A drastic difference was observed when comparing allergen-binding cells from the blood of allergic and non-allergic donors with respect to the expression of CD19, a B-cell marker, and CD38, a marker of plasma cells and basophilic granulocytes. The absolute numbers of allergen-binding CD19.sup.+ B-cells were about the same. However, about 90% of the allergen-binding cells enriched from the blood of normal donors, but only 3-12% from allergic donors are CD19.sup.+ B-cells. The data are shown in FIG. 3. Almost all of these cells also express CD21, the receptor for EBV, making them a suitable target for transformation and to generate allergen-specific B-cell lines. These results are summarized in Table 1.
TABLE 1__________________________________________________________________________normal donor allergic donor1 2 3 4 Z1 ET BO GA__________________________________________________________________________before0.02% 0.1% 0.03% 0.08% 1.89% 1.75% 0.68% 0.36%MACSafter 12.2% 18.2% 4.7% 45.8% 92.2% 44.8% 60.0% 23.8%MACSCD383.0% 9.1% 12.1% 9.6% 93.2% 72.0% 90.9% 82.0%CD19 95.1% 82.0% 78.5% 97.7% 2.8% 11.8% 7.5% 11.3%Ratio 90.0% 81.2% 71.5% 95.3% 2.6% 12.1% 6.2% 10.7%CD19/CD21__________________________________________________________________________ The numbers show the percentages of PLA.sub.2binding cells from blood of normal and allergic donors before and after enrichment with MACS. For phenotypical analysis the PLA.sub.2specific cells were counterstained wit antiCD38-FITC or antiCD19-FITC. The results of a three color analysis, staining the cells with PLA.sub.2PE, antiCD19-Cychrome and antiCD21-FITC are also shown.
The majority of the enriched allergen-binding cells from blood of allergic donors stain positively for CD38, a marker expressed primarily on plasma cells and basophilic granulocytes. These cytometric analyses together with the May-Gruenwald/Giemas staining, clearly identify these cells as basophilic granulocytes. They represent approximately 72-95% of the enriched, allergen-binding cells, whereas in the case of normal blood donors only a few of these cells are observed. The specific antigen-receptor of basophilic granulocytes is most likely a Fc-receptor-bound immunoglobulin. Accordingly, nearly all of the allergen-binding CD38.sup.+ cells stain for surface IgE, some also for IgG4, but none for IgG1 (shown in FIG. 4). Some of the enriched allergen-binding cells were transformed with Epstein-Barr virus. Three EBV-lines produce IgG, and two lines produce IgM specific for PLA.sub.2, as was determined by Western Blot. Several lines produce Paro1-specific antibodies, as determined in Paro1-specific double antibody radio immunoassay (DARIA). Out of 25 EBV-lines tested, six produced Paro1-specific IgE, and several others produced different IgG-subclasses.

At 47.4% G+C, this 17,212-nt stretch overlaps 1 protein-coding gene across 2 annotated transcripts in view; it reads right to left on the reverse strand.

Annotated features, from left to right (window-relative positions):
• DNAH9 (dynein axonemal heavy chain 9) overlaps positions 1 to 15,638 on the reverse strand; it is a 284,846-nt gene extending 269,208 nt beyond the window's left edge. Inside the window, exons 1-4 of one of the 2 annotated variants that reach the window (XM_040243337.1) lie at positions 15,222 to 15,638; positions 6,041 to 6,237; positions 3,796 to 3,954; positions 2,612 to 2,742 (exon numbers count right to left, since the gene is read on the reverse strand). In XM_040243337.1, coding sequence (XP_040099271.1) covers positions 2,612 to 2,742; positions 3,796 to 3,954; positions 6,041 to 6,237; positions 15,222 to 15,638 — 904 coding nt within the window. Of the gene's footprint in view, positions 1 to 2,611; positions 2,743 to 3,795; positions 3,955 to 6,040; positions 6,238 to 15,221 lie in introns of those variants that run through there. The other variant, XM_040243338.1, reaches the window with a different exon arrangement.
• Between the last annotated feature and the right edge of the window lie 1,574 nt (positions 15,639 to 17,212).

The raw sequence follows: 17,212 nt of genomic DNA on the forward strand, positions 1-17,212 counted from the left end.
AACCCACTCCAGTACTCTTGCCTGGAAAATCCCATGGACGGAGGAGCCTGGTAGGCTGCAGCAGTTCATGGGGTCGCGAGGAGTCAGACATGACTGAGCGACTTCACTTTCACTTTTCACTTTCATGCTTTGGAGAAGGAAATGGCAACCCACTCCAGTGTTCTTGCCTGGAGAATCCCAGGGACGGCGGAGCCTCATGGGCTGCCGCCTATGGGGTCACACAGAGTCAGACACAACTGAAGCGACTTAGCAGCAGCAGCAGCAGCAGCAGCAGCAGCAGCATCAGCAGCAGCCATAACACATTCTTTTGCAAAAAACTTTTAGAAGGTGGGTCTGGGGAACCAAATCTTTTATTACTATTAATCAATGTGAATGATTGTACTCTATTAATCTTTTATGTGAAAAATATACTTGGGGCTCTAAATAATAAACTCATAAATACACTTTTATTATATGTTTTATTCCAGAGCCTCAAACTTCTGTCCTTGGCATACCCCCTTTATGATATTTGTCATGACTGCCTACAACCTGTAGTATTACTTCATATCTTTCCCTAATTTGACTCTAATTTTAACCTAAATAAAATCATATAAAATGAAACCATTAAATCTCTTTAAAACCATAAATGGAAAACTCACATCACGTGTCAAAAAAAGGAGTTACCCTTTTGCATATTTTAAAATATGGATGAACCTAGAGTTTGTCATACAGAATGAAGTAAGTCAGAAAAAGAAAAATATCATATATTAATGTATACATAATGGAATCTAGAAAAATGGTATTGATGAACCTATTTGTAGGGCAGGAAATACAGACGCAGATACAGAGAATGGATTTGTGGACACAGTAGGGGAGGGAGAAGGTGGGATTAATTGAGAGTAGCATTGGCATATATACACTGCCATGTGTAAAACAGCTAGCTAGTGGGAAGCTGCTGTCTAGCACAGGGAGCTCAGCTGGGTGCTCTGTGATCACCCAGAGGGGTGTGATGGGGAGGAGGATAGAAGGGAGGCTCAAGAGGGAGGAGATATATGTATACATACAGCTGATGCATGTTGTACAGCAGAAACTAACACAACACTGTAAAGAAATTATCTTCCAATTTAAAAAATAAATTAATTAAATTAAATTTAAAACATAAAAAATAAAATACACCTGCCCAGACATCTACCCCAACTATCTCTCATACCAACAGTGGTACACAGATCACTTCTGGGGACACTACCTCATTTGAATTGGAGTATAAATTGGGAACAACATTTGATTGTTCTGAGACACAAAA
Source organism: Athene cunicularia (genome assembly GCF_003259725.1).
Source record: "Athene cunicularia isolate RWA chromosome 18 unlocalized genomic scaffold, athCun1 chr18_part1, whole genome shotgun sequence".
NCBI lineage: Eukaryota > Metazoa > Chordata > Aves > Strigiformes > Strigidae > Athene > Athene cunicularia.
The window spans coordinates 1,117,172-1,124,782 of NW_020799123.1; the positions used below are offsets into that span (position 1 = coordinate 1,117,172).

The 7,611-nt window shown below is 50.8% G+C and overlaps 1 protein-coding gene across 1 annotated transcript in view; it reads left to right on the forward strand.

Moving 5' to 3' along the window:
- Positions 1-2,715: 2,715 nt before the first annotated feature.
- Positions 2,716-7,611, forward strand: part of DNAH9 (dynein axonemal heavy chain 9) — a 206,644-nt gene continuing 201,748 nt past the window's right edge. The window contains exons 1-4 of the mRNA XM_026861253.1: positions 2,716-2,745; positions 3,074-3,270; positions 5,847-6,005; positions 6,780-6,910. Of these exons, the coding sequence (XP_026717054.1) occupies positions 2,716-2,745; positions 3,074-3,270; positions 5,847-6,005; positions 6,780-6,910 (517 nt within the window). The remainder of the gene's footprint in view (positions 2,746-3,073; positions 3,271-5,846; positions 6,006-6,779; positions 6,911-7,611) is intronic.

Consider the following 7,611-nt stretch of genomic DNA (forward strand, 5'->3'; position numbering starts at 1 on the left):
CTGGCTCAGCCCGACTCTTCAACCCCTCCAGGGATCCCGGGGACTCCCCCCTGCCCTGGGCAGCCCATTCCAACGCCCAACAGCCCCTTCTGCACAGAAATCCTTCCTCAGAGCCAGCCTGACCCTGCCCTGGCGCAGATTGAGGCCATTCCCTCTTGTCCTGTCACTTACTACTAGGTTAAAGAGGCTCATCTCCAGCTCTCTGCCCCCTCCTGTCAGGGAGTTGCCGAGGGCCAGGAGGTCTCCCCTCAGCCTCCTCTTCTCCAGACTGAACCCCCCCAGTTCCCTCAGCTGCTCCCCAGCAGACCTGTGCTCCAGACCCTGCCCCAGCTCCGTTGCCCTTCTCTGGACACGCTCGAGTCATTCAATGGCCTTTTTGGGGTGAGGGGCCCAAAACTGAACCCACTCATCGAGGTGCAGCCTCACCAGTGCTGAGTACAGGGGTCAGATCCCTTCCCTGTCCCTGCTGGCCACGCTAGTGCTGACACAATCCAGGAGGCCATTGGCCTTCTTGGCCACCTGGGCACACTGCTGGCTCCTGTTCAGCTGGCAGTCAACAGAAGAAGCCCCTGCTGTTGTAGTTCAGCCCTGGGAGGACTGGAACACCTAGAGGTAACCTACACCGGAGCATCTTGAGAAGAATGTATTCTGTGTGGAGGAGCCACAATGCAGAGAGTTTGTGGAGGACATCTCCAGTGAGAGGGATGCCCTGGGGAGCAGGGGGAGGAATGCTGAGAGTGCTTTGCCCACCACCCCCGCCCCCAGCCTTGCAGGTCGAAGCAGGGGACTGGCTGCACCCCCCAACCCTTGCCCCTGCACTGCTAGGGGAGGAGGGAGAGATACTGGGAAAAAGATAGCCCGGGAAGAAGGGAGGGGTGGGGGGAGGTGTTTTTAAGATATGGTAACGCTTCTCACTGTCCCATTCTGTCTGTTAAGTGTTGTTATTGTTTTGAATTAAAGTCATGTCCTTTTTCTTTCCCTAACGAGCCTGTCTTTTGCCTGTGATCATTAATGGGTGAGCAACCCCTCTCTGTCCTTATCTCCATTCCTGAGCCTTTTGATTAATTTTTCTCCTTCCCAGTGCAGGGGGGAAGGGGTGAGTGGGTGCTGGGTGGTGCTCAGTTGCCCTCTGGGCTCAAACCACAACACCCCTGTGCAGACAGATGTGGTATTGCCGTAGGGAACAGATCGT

It is evident from the above results that the subject invention provides a rapid method for isolating allergen-binding cells from normal or allergic patient test samples. In the blood of allergic individuals, a high number of CD38-expressing allergen-binding cells are found. By May-Gruenwald and Giemsa staining, they are identified as basophilic granulocytes, which also stain with CD9, and weakly with CD25. The clear staining of basophilic granulocytes offers new means of allergy diagnosis and monitoring. The cellular analysis of the reactive effector cells has clear advantages over the commonly used provocation tests, since it does not have the side effects and risks for the patients. Furthermore, this technique provides more detailed information about the cell subsets and relative numbers of allergen-binding cells.
All publications and patent applications cited in this specification are herein incorporated by reference as if each individual publication or patent application were specifically and individually indicated to be incorporated by reference.
Although the foregoing invention has been described in some detail by way of illustration and example for purposes of clarity of understanding, it will be readily apparent to those of ordinary skill in the art in light of the teachings of this invention that certain changes and modifications may be made thereto, such as the use of any suitable separation means, without departing from the spirit or scope of the appended claims.
FIGS. 1A and 1B show flow cytometry plots of Paro 1-binding cells from peripheral blood leukocytes (PBL) of a normal donor (FIG. 1B) and an allergic donor (FIG. 1A) using the MiniMACs. The specific cells were tagged with digoxigenin-conjugated Paro1 and labeled with anti-digoxigenin-microbeads and anti-digoxigenin-phycoerythrin (PE).
FIGS. 2A and 2B show flow cytometry plots of PLA.sub.2 -binding cells from PBL of a normal donor (FIG. 2B) and an allergic donor (FIG. 2A) with the MiniMACs. The specific cells were tagged with digoxigenin-conjugated PLA.sub.2 and labeled with anti-digoxigenin-microbeads and anti-digoxigenin-PE.
FIGS. 3A and 3B show counterstaining of the MACs-enriched PLA.sub.2 -binding cells from an allergic donor (FIG. 3A) and a normal donor (FIG. 3B) with antibodies directed against a B-cell marker (CD19) or against a marker for basophilic granulocytes and plasma cells (CD38).
FIGS. 4A, 4B, and 4C show the phenotypic analysis of PLA.sub.2 -binding cells from an allergic donor. Positive cells are labeled with PLA.sub.2 -digoxigenin and stained with anti-digoxigenin-PE. Counterstainings are performed with anti-CD19-fluorescein isothiocyanate (FITC) and Cychrome-labeled anti-isotype antibodies. The first gate was set excluding dead cells and monocytes (FIG. 4A). The second gate was set on the PLA.sub.2 -binding, PE-stained cells (FIG. 4B). Gated cells were analyzed for surface immunoglobulin (FIG. 4C).